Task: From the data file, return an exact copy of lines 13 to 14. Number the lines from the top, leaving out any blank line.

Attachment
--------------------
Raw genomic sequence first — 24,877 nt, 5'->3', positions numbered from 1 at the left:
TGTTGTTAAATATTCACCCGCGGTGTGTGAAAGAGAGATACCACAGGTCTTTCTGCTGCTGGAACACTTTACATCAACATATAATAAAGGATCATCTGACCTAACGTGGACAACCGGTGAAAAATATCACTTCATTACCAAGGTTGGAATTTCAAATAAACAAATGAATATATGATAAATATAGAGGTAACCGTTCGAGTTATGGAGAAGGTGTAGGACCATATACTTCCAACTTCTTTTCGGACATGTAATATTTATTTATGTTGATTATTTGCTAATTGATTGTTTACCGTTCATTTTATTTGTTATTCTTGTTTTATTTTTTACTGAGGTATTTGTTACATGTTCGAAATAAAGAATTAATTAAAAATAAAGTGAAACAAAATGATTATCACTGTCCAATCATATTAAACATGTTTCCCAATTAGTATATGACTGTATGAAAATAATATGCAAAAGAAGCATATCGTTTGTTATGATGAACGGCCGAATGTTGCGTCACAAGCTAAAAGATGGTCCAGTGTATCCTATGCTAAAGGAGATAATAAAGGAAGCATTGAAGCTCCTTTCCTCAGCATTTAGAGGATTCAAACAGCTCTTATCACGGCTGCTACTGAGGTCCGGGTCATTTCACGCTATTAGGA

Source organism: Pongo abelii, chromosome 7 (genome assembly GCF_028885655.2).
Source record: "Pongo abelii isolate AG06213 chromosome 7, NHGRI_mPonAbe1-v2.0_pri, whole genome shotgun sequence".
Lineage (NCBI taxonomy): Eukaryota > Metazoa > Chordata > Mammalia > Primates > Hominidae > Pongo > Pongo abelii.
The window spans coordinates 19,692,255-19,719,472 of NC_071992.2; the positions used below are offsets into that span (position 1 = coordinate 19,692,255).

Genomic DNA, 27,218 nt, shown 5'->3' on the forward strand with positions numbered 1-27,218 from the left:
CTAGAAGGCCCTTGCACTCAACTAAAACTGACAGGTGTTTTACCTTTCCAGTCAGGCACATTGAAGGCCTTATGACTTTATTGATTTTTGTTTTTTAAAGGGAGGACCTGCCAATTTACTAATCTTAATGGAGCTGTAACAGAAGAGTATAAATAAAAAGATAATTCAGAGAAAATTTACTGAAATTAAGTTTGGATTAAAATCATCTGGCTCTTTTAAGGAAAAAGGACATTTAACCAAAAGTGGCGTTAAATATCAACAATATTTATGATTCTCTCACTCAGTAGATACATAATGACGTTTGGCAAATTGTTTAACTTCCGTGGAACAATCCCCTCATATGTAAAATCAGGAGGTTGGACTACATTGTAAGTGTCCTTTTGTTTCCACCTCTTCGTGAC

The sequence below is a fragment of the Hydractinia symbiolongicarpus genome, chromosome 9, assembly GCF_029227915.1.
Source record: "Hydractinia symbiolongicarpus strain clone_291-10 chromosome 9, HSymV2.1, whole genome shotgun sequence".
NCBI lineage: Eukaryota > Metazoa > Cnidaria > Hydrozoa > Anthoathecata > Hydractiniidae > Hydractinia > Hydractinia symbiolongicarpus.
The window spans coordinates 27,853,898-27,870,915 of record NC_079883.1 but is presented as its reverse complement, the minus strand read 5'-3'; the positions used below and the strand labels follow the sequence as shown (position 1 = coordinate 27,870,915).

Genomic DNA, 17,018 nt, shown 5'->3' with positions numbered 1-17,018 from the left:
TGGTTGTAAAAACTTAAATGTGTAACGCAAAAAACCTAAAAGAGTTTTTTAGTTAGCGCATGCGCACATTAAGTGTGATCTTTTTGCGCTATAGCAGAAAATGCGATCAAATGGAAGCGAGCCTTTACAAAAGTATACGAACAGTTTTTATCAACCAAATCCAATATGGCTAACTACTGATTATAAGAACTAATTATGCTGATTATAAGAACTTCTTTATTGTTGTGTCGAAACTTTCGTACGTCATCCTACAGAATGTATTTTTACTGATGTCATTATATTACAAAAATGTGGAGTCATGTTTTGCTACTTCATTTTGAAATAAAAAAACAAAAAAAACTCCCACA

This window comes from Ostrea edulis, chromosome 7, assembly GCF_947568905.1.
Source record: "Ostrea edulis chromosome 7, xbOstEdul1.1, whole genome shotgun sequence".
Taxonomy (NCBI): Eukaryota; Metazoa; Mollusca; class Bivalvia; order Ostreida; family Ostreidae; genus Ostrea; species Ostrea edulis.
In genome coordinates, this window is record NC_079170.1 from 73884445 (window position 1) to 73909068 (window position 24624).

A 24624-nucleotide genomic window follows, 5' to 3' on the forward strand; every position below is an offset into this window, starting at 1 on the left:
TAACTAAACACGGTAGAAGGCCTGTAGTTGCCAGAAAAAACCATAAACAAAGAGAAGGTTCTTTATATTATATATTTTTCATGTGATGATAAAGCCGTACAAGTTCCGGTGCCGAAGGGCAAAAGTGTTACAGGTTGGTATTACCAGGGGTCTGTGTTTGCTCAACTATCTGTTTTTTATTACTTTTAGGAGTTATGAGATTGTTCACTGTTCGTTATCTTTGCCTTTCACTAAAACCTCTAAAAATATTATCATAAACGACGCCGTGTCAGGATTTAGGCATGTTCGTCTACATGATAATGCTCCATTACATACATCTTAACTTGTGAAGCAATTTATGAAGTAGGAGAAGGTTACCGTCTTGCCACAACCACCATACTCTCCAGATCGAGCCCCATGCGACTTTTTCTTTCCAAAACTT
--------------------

Genomic DNA, 17,018 nt, shown 5'->3' with positions numbered 1-17,018 from the left:
TGGTTGTAAAAACTTAAATGTGTAACGCAAAAAACCTAAAAGAGTTTTTTAGTTAGCGCATGCGCACATTAAGTGTGATCTTTTTGCGCTATAGCAGAAAATGCGATCAAATGGAAGCGAGCCTTTACAAAAGTATACGAACAGTTTTTATCAACCAAATCCAATATGGCTAACTACTGATTATAAGAACTAATTATGCTGATTATAAGAACTTCTTTATTGTTGTGTCGAAACTTTCGTACGTCATCCTACAGAATGTATTTTTACTGATGTCATTATATTACAAAAATGTGGAGTCATGTTTTGCTACTTCATTTTGAAATAAAAAAACAAAAAAAACTCCCACA